Cognitive error in an academic emergency department

Benjamin H. Schnapp, Jean E. Sun, Jeremy L. Kim, Reuben J. Strayer, Kaushal H. Shah

Research output: Contribution to journalArticlepeer-review

8 Scopus citations


Medical error is a leading cause of death nationwide. While systems issues have been closely investigated as a contributor to error, little is known about the cognitive factors that contribute to diagnostic error in an emergency department (ED) environment. Eight months of patient revisits within 72 h where patients were admitted on their second visit were examined. Fifty-two cases of confirmed error were identified and classified using a modified version of the Australian Patient Safety Foundation classification system for medical errors by a group of trained physicians. Faulty information processing was the most frequently identified category of error (45% of cases), followed by faulty verification (31%). Faulty knowledge (6%) and faulty information gathering (18%) occurred relatively infrequently. "Misjudging the salience of a finding" and "premature closure" were the individual errors that occurred most frequently (13%). Despite the complex nature of diagnostic reasoning, cognitive errors of information processing appear to occur at higher rates than other errors, and in a similar pattern to an internal medicine service despite a different clinical environment. Further research is needed to elucidate why these errors occur and how to mitigate them.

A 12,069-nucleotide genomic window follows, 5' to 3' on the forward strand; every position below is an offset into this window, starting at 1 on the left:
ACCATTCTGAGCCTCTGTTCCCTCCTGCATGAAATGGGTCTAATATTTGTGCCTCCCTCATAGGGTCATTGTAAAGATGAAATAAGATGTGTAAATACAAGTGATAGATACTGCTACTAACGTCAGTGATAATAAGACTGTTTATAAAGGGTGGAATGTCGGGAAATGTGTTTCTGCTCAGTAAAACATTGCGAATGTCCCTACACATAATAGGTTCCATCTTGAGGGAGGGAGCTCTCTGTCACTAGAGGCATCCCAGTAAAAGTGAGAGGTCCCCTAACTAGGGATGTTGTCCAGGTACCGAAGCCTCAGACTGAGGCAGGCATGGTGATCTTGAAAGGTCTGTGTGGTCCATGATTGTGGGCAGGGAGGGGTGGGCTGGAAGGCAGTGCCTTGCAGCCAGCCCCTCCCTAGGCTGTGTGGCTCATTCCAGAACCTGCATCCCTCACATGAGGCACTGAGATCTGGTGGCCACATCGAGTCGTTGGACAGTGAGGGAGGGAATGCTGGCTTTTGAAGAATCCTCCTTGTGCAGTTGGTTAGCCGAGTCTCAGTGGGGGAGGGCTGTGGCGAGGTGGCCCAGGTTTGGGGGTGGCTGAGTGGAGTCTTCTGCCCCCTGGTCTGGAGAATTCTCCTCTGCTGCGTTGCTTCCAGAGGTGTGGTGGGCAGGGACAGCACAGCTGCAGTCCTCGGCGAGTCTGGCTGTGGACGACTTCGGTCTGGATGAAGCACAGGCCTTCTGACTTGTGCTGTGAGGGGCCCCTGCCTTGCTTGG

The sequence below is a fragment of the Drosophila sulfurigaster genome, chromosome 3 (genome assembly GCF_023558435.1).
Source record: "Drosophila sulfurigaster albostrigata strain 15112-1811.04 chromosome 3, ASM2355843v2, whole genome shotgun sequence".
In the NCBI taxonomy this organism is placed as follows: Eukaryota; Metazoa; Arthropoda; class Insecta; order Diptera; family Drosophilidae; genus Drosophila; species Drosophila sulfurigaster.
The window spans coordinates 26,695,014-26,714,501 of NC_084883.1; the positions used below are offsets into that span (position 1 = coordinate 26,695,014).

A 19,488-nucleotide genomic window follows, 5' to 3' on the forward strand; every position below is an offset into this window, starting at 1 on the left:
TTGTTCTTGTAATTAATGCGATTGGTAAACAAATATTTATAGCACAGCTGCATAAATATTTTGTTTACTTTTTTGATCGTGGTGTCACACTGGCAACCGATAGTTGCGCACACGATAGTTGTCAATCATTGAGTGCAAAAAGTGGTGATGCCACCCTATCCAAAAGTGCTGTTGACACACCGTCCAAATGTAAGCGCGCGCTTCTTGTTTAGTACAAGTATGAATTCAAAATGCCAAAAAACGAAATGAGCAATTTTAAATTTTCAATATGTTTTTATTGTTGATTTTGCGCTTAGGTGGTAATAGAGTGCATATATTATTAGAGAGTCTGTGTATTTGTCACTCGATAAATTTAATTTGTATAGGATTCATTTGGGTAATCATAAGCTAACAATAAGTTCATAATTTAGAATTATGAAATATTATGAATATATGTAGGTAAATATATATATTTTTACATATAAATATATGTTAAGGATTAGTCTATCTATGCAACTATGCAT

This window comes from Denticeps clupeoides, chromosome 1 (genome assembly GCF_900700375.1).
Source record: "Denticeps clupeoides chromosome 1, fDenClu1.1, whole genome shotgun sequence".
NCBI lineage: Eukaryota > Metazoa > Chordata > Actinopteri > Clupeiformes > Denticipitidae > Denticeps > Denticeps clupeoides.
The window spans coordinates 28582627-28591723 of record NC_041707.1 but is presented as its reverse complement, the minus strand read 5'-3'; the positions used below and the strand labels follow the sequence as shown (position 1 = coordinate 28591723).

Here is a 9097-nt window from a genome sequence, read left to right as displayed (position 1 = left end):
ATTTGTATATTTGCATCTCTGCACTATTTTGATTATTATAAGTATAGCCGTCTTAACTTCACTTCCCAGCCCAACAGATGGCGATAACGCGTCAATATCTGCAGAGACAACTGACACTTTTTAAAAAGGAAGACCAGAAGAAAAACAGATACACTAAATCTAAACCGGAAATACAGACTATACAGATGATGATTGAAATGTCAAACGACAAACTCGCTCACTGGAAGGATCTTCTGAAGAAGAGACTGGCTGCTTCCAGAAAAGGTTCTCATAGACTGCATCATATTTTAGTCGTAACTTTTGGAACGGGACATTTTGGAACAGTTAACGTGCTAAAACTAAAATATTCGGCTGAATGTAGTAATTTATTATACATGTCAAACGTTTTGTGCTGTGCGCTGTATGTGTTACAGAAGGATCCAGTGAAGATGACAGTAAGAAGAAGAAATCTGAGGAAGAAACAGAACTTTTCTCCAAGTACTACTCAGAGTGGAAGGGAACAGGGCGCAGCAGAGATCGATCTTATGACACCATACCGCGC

Original languageEnglish
Pages (from-to)135-142
Number of pages8
Issue number3
StatePublished - 25 Sep 2018
Externally publishedYes


  • classification
  • cognitive
  • diagnosis
  • diagnostic error
  • emergency
  • error
  • information processing


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